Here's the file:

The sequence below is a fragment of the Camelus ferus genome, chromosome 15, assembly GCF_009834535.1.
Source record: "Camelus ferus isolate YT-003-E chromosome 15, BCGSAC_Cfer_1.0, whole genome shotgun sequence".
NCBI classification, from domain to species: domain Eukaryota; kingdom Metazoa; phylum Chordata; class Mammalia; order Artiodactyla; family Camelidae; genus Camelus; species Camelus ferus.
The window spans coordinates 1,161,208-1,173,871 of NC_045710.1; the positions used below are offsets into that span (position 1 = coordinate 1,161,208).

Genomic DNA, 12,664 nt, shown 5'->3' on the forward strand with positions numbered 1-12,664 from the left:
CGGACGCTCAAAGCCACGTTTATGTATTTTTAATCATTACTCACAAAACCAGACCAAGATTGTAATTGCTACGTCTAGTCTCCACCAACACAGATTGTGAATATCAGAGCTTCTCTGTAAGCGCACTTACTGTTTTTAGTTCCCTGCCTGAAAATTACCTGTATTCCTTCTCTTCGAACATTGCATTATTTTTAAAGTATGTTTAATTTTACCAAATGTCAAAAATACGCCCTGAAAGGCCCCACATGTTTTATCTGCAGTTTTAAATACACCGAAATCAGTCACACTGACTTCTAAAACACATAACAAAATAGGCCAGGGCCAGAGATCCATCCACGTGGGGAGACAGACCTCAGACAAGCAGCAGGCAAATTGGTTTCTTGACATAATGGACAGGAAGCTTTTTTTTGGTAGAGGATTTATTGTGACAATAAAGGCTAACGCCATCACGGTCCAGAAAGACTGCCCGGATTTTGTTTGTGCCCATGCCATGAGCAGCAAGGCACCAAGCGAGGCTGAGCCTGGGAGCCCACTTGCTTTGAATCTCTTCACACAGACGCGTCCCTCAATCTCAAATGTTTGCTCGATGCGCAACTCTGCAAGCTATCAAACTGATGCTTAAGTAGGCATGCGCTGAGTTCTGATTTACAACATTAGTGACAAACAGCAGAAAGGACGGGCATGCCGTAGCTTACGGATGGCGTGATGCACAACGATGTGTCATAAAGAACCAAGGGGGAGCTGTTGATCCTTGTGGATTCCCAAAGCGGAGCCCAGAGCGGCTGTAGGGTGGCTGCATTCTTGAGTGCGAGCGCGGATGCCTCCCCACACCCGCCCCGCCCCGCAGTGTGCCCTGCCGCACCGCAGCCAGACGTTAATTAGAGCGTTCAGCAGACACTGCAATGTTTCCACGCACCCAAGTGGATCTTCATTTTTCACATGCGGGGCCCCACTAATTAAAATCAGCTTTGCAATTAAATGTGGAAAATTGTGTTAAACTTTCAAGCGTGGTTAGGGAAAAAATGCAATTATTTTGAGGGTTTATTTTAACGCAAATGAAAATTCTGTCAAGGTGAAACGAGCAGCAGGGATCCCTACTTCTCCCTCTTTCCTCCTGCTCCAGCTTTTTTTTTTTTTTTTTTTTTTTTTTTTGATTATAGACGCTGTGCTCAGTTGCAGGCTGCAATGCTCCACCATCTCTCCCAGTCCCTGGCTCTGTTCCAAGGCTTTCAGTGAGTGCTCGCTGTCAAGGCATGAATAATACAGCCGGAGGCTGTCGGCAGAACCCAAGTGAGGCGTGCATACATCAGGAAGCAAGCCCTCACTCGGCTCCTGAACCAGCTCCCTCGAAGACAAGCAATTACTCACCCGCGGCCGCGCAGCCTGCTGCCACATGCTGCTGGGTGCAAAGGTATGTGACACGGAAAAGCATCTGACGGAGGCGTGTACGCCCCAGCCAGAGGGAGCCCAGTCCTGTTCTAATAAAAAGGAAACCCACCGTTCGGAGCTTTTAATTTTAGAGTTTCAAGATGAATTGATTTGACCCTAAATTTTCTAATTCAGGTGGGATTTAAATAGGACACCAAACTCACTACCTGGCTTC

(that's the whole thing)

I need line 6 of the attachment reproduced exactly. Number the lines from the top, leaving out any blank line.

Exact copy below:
CGGACGCTCAAAGCCACGTTTATGTATTTTTAATCATTACTCACAAAACCAGACCAAGATTGTAATTGCTACGTCTAGTCTCCACCAACACAGATTGTGAATATCAGAGCTTCTCTGTAAGCGCACTTACTGTTTTTAGTTCCCTGCCTGAAAATTACCTGTATTCCTTCTCTTCGAACATTGCATTATTTTTAAAGTATGTTTAATTTTACCAAATGTCAAAAATACGCCCTGAAAGGCCCCACATGTTTTATCTGCAGTTTTAAATACACCGAAATCAGTCACACTGACTTCTAAAACACATAACAAAATAGGCCAGGGCCAGAGATCCATCCACGTGGGGAGACAGACCTCAGACAAGCAGCAGGCAAATTGGTTTCTTGACATAATGGACAGGAAGCTTTTTTTTGGTAGAGGATTTATTGTGACAATAAAGGCTAACGCCATCACGGTCCAGAAAGACTGCCCGGATTTTGTTTGTGCCCATGCCATGAGCAGCAAGGCACCAAGCGAGGCTGAGCCTGGGAGCCCACTTGCTTTGAATCTCTTCACACAGACGCGTCCCTCAATCTCAAATGTTTGCTCGATGCGCAACTCTGCAAGCTATCAAACTGATGCTTAAGTAGGCATGCGCTGAGTTCTGATTTACAACATTAGTGACAAACAGCAGAAAGGACGGGCATGCCGTAGCTTACGGATGGCGTGATGCACAACGATGTGTCATAAAGAACCAAGGGGGAGCTGTTGATCCTTGTGGATTCCCAAAGCGGAGCCCAGAGCGGCTGTAGGGTGGCTGCATTCTTGAGTGCGAGCGCGGATGCCTCCCCACACCCGCCCCGCCCCGCAGTGTGCCCTGCCGCACCGCAGCCAGACGTTAATTAGAGCGTTCAGCAGACACTGCAATGTTTCCACGCACCCAAGTGGATCTTCATTTTTCACATGCGGGGCCCCACTAATTAAAATCAGCTTTGCAATTAAATGTGGAAAATTGTGTTAAACTTTCAAGCGTGGTTAGGGAAAAAATGCAATTATTTTGAGGGTTTATTTTAACGCAAATGAAAATTCTGTCAAGGTGAAACGAGCAGCAGGGATCCCTACTTCTCCCTCTTTCCTCCTGCTCCAGCTTTTTTTTTTTTTTTTTTTTTTTTTTTTGATTATAGACGCTGTGCTCAGTTGCAGGCTGCAATGCTCCACCATCTCTCCCAGTCCCTGGCTCTGTTCCAAGGCTTTCAGTGAGTGCTCGCTGTCAAGGCATGAATAATACAGCCGGAGGCTGTCGGCAGAACCCAAGTGAGGCGTGCATACATCAGGAAGCAAGCCCTCACTCGGCTCCTGAACCAGCTCCCTCGAAGACAAGCAATTACTCACCCGCGGCCGCGCAGCCTGCTGCCACATGCTGCTGGGTGCAAAGGTATGTGACACGGAAAAGCATCTGACGGAGGCGTGTACGCCCCAGCCAGAGGGAGCCCAGTCCTGTTCTAATAAAAAGGAAACCCACCGTTCGGAGCTTTTAATTTTAGAGTTTCAAGATGAATTGATTTGACCCTAAATTTTCTAATTCAGGTGGGATTTAAATAGGACACCAAACTCACTACCTGGCTTC